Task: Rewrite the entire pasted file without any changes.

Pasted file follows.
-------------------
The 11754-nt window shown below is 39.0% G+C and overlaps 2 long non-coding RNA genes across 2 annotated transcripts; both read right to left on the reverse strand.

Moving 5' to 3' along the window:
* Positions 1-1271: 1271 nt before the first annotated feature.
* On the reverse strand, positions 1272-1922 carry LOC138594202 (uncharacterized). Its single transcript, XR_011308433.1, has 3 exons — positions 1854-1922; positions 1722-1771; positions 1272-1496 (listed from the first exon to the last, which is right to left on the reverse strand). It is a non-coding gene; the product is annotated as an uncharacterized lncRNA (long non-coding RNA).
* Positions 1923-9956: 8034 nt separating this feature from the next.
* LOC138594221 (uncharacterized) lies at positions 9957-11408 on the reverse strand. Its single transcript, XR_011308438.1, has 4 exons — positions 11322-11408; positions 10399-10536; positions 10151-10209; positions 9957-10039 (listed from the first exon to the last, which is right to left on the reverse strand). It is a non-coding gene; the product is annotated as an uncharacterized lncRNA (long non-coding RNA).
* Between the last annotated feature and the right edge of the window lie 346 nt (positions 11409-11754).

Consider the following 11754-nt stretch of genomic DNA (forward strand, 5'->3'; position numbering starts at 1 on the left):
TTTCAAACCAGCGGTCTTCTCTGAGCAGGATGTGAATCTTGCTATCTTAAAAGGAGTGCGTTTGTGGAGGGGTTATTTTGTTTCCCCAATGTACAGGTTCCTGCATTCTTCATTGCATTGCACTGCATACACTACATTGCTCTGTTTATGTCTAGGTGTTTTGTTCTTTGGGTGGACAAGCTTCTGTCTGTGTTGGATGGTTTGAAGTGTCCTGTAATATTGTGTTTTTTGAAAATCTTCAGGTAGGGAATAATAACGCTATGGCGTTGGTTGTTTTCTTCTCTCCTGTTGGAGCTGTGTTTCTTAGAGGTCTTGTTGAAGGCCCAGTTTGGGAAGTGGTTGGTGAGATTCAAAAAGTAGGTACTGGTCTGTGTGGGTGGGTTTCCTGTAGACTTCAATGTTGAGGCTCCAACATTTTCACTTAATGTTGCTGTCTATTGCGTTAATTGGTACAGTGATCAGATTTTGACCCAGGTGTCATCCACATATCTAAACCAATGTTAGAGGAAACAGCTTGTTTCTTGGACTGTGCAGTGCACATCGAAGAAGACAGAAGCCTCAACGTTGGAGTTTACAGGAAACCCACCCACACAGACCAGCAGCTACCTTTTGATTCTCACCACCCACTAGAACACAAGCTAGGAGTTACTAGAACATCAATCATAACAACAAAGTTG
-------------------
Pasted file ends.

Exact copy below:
The 11754-nt window shown below is 39.0% G+C and overlaps 2 long non-coding RNA genes across 2 annotated transcripts; both read right to left on the reverse strand.

Moving 5' to 3' along the window:
* Positions 1-1271: 1271 nt before the first annotated feature.
* On the reverse strand, positions 1272-1922 carry LOC138594202 (uncharacterized). Its single transcript, XR_011308433.1, has 3 exons — positions 1854-1922; positions 1722-1771; positions 1272-1496 (listed from the first exon to the last, which is right to left on the reverse strand). It is a non-coding gene; the product is annotated as an uncharacterized lncRNA (long non-coding RNA).
* Positions 1923-9956: 8034 nt separating this feature from the next.
* LOC138594221 (uncharacterized) lies at positions 9957-11408 on the reverse strand. Its single transcript, XR_011308438.1, has 4 exons — positions 11322-11408; positions 10399-10536; positions 10151-10209; positions 9957-10039 (listed from the first exon to the last, which is right to left on the reverse strand). It is a non-coding gene; the product is annotated as an uncharacterized lncRNA (long non-coding RNA).
* Between the last annotated feature and the right edge of the window lie 346 nt (positions 11409-11754).

Consider the following 11754-nt stretch of genomic DNA (forward strand, 5'->3'; position numbering starts at 1 on the left):
TTTCAAACCAGCGGTCTTCTCTGAGCAGGATGTGAATCTTGCTATCTTAAAAGGAGTGCGTTTGTGGAGGGGTTATTTTGTTTCCCCAATGTACAGGTTCCTGCATTCTTCATTGCATTGCACTGCATACACTACATTGCTCTGTTTATGTCTAGGTGTTTTGTTCTTTGGGTGGACAAGCTTCTGTCTGTGTTGGATGGTTTGAAGTGTCCTGTAATATTGTGTTTTTTGAAAATCTTCAGGTAGGGAATAATAACGCTATGGCGTTGGTTGTTTTCTTCTCTCCTGTTGGAGCTGTGTTTCTTAGAGGTCTTGTTGAAGGCCCAGTTTGGGAAGTGGTTGGTGAGATTCAAAAAGTAGGTACTGGTCTGTGTGGGTGGGTTTCCTGTAGACTTCAATGTTGAGGCTCCAACATTTTCACTTAATGTTGCTGTCTATTGCGTTAATTGGTACAGTGATCAGATTTTGACCCAGGTGTCATCCACATATCTAAACCAATGTTAGAGGAAACAGCTTGTTTCTTGGACTGTGCAGTGCACATCGAAGAAGACAGAAGCCTCAACGTTGGAGTTTACAGGAAACCCACCCACACAGACCAGCAGCTACCTTTTGATTCTCACCACCCACTAGAACACAAGCTAGGAGTTACTAGAACATCAATCATAACAACAAAGTTG